Cape Lookout, The Ribbon of Sand

While you are touring the Visitors Center at Harkers Island, you can watch a movie about Cape Lookout, Ribbon of Sand, based on the ecological writings of Rachel Carson and narrated by Meryl Streep. This was a PBS special with stirring music and stunning aerial photography. Not to ruin the ending for anyone, but the bottom line is that these barrier islands are doomed, vanishing before our wondering eyes. The movie describes the barrier islands south of Ocracoke Inlet as a luminous bar of sand 60 miles long with no roads, no bridges and no hotels. These wild, remote beaches of Cape Lookout National Seashore are one of the few remaining natural barrier island systems in the world.

We can blame global warming – and we do – for their demise, but Rachel Carson sounded this alarm more than half a century ago. Hurricanes or nor’easters slice open inlets in the sand barrier islands, allowing seawater to flow in and out of the estuaries, and have been doing so since the beginning of time. Storms pound the low, narrow barrier islands and throw loads of sand all the way across them, creating what geologists call “overwash fans.” A fan of sand, now on the sound side of the island, is colonized by vegetation to become salt marsh, created by sand borrowed from the ocean side. The island has literally moved.

The movie is both factual and poetic, both a celebration of and lament for a singular and ephemeral corner of the natural world. Ribbon of Sand also explains why nobody lives out there anymore, except for one small population center – the Wild Horses of Shackleford Banks.

The Horses of Shackleford Banks

Shackleford Banks, another ribbon of sand running east-west from Cape Lookout to Beaufort, is populated. About 120 wild horses live on the island, and a full-time biologist in charge of monitoring them is based at Cape Lookout National Seashore Headquarters on Harkers Island.

This is interesting work if you can get it. The job description involves watching and managing the herd. The down side of this otherwise ideal career opportunity is that you will have to contracept the ones that should not be breeding, because you won’t want one genetic line to overpower the others. If for some reason you fail to prevent an undesirable birth, you will be party to sending off a small baby to parts unknown, acclimating it to people and then getting it adopted, or sending it off to join other herds of wild horses. This happens maybe four to six times a year, depending not only on the Shackleford Banks genetic situation, but also on the genetic situations in other wild pony habitats. Two young foals recently were carted off to Ocracoke Island to diversify the genes in that herd.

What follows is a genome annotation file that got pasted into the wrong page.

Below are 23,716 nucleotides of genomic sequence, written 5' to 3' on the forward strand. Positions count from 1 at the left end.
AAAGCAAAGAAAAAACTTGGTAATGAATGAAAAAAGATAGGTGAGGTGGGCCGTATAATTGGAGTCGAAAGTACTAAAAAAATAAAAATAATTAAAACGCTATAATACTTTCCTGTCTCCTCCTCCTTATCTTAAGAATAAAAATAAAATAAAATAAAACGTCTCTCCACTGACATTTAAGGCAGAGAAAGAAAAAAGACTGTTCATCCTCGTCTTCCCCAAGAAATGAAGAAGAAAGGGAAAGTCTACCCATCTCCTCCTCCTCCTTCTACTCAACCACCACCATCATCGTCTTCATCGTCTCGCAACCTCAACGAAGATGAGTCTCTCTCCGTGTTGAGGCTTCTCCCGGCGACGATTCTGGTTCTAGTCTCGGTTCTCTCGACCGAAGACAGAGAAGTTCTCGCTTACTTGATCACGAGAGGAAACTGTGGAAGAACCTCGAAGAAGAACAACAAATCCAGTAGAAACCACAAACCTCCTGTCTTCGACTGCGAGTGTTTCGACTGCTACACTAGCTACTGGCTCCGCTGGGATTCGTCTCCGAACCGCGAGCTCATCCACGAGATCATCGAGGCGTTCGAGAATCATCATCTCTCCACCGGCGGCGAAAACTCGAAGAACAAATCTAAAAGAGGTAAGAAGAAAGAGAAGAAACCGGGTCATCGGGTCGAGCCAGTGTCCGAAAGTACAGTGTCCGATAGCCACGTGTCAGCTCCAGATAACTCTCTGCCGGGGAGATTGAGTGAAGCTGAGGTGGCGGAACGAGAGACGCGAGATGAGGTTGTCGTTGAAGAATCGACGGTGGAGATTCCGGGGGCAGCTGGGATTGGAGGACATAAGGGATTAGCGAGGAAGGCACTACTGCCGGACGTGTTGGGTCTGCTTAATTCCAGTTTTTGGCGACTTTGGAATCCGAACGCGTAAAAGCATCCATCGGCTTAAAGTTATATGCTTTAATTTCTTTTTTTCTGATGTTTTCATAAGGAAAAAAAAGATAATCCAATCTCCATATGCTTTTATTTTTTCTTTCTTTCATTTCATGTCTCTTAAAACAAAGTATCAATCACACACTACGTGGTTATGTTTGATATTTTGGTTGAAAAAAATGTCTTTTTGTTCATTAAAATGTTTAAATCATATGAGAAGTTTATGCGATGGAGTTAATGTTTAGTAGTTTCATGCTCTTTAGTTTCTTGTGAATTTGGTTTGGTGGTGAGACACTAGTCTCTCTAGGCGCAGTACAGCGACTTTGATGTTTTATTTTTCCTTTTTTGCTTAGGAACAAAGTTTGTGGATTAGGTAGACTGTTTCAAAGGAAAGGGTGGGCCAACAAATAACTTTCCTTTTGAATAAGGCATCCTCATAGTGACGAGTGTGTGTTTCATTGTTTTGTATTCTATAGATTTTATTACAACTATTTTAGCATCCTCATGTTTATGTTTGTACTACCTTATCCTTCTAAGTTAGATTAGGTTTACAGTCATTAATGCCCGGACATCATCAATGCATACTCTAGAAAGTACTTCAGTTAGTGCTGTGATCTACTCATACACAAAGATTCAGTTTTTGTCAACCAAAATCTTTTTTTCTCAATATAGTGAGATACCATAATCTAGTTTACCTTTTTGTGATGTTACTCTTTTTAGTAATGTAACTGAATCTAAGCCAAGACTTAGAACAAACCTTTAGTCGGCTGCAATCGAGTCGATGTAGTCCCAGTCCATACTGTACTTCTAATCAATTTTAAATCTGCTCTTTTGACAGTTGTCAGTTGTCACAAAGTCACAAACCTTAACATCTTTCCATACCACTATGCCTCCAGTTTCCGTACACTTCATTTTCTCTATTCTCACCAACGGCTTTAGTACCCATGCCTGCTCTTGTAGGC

Visitors are cautioned to keep their distance from these seemingly docile creatures, since they are essentially wild animals. This herd divides itself into roughly 25 harems and seven bachelor bands, and a stallion will take charge of a group of mares only temporarily. A hierarchy is established within each group that seems all too familiar, through threats, biting, rearing, striking and kicking. In addition to the National Park Service’s participation in the project, a nonprofit group in Beaufort oversees the monitoring and management of the horses, the Foundation for Shackleford Horses, Inc.

Staying on the Island

The National Park Service rents cabins on Cape Lookout in two locations, and all you need to do is catch a ferry to get you over there, bring your four-wheel drive to get around, and then maybe a generator if you would like electricity. Some of the cabins have generators and some don’t, and only a couple have air conditioning. As a precaution, you might think to bring light bulbs and radios, possibly a battery-operated fan.

Rustic though they may be, these facilities came in mighty handy when, in 2009, the National Park Service threw a big party to celebrate the 150th anniversary of Cape Lookout Lighthouse. Descendants were invited, including family of anyone connected to a lighthouse keeper and any offspring of Coast Guard or lifesaving personnel, and about 450 people showed up for dinner.